Figure 1: ACE2 protein is expressed on external surface of many internal organs, such as lungs, heart and blood vessels. SARS-CoV 2 Spike protein is genetically designed to interact with ACE2. After this interaction, the epithelium is able to change its structure, fold around the virus and include it within the organ, where it starts to replicate and infect the host as well as blocking normal ACE2 functions. (The Conversation, CC BY-SA)

Once in human body, it has been shown that SARS-CoV 2 can specifically bind ACE2 receptor on the surface of epithelial cells using the protein called “Spike”, thus entering into the cell and starting the infection. A specific section of Spike called RBD, is responsible for the modulation of the interaction with ACE2 receptor. In fact this is the most variable part of the coronavirus genome, and the amino acids (building block of proteins) of this section have been shown to be critical for binding to ACE2 receptors and for determining the host susceptibility.
The mechanism is similar to a Key and Lock interaction: while Spike protein is the key, the ACE2 Receptor is the lock to enter human cells. Then the infection triggers an impairment of processes normally mediated through the receptor, precipitates inflammatory processes and alveoli cells death, eventually reducing the amount of oxygen brought into the body, as shown in Figure 1 and Figure 2. In Coronaviruses, Spike gene is not only very important as the most variable part of the viral genome, but it can be used to better classify the viruses. In fact, even a small mutation to Spike gene can determine a big change in the protein structure, changing how the viral particle attaches to receptors in human cells (hence the specificity towards a particular cell). Analyses of SARS-CoV 2 Spike gene have demonstrated that its unique structure creates bonds with the human receptor four times stronger than those of other coronaviruses, which could be one of the reasons why the new coronavirus is so highly contagious [1].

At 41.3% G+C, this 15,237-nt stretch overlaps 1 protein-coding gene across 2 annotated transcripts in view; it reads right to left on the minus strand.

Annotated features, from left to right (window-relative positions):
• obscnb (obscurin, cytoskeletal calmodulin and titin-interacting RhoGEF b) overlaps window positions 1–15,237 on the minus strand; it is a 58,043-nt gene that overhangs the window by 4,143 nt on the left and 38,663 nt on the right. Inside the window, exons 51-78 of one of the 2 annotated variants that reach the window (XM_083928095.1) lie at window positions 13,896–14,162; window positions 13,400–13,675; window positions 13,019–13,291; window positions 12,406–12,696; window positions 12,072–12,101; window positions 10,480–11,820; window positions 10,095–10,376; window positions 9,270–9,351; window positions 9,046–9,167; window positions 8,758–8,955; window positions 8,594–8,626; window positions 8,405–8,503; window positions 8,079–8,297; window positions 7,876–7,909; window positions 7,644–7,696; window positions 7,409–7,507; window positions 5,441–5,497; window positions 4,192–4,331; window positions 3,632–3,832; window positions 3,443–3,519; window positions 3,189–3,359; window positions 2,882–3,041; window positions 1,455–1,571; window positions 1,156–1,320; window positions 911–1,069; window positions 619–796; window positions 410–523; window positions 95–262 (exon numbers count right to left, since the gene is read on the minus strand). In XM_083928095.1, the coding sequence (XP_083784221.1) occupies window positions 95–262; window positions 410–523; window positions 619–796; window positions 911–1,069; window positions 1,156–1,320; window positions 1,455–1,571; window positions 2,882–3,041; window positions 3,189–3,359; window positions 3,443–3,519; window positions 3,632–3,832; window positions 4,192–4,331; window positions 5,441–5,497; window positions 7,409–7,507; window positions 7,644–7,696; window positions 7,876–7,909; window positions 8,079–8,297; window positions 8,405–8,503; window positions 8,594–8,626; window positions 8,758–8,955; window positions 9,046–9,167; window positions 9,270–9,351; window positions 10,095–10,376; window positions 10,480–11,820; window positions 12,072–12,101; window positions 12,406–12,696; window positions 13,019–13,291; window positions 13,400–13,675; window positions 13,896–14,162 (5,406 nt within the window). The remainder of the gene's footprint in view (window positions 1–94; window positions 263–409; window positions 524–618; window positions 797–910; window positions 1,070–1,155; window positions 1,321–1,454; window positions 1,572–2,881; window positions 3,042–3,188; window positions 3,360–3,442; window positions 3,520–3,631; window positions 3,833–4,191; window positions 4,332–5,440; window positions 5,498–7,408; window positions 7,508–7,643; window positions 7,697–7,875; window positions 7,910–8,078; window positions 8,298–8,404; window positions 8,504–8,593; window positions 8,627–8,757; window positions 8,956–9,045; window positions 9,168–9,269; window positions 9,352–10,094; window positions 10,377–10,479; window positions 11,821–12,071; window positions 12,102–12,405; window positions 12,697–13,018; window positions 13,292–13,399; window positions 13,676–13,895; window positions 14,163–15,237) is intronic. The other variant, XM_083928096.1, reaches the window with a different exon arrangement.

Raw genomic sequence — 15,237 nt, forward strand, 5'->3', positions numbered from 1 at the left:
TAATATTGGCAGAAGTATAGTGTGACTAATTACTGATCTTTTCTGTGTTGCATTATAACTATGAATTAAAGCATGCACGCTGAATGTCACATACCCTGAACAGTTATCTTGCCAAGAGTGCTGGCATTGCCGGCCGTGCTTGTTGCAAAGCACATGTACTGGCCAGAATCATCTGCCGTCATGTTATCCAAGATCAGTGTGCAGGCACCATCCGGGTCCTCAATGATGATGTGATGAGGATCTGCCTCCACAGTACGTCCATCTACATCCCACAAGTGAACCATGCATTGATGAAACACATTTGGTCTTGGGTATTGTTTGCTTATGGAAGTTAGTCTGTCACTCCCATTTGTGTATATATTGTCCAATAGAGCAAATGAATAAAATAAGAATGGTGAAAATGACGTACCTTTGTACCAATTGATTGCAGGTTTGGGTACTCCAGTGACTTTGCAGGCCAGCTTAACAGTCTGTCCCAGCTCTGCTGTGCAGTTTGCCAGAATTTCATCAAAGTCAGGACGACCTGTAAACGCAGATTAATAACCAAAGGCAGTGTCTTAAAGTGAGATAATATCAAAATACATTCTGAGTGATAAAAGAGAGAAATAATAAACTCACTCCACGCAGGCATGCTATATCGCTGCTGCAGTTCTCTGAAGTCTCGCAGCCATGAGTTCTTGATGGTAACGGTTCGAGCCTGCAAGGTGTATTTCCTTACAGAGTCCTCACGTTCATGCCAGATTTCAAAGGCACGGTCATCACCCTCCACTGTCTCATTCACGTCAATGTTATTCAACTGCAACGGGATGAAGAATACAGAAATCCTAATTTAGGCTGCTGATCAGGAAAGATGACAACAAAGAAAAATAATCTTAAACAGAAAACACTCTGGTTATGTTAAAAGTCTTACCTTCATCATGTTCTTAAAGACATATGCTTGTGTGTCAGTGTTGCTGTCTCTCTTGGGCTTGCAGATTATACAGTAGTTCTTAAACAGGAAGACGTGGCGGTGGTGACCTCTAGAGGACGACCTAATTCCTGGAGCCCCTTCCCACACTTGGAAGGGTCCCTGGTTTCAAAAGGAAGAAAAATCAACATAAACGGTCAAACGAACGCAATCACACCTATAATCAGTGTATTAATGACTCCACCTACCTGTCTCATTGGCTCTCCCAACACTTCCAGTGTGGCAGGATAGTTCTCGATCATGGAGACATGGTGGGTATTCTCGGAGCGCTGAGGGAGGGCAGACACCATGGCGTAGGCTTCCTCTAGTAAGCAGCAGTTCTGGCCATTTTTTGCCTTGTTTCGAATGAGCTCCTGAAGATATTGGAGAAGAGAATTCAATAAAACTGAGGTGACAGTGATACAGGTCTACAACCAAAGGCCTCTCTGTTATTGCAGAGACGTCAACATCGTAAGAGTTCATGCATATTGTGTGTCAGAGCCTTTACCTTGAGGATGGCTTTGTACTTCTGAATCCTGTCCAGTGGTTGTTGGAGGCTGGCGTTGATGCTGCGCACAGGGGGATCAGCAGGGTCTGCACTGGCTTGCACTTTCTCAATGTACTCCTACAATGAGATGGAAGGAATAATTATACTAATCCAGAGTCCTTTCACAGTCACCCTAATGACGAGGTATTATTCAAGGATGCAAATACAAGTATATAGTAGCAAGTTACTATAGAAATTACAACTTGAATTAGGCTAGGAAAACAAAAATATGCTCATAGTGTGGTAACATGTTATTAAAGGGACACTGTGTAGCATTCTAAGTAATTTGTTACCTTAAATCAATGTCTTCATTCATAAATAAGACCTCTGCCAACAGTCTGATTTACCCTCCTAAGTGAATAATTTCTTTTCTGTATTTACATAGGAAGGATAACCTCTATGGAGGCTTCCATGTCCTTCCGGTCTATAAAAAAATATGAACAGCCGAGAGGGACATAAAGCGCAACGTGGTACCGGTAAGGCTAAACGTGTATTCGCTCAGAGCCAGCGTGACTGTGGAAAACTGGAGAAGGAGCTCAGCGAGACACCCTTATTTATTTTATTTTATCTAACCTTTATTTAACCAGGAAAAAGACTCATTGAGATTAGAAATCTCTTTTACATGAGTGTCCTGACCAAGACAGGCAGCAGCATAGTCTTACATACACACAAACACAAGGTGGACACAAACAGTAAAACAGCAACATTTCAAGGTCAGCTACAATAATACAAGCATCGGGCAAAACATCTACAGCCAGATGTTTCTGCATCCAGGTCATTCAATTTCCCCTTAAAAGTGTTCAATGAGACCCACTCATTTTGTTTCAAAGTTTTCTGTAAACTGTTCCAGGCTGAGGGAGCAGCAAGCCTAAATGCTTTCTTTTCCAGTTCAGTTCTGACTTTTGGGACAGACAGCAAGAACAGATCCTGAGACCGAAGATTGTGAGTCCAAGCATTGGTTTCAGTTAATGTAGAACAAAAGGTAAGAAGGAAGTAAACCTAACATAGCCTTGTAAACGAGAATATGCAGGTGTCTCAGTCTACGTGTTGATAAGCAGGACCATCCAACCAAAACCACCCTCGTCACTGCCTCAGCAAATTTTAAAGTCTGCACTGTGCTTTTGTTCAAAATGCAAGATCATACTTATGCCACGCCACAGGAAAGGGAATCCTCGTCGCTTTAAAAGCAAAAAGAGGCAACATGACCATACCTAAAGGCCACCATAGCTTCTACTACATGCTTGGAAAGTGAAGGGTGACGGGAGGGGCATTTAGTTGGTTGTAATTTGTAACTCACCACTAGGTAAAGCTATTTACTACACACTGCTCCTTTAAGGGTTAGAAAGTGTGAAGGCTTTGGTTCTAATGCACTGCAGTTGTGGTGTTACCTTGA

Figure 2: Once entered in the cell through the interaction between ACE2 and Spike, SARS CoV2 RNA is released from the virus and, using the host proteins and organelles, the information encoded in it is translated in viral proteins. These proteins are able to assemble again in new structures (Vesicles) containing copies of RNA and membrane proteins. Through the Exocytosis, perfect copied of the initial virus are released again, ready to infect other cells

Understanding SARS-CoV-2 genome is crucial to understand its mechanisms of action, not only to possibly fight the resulting infection and related complications, but also to develop potentially effective vaccines.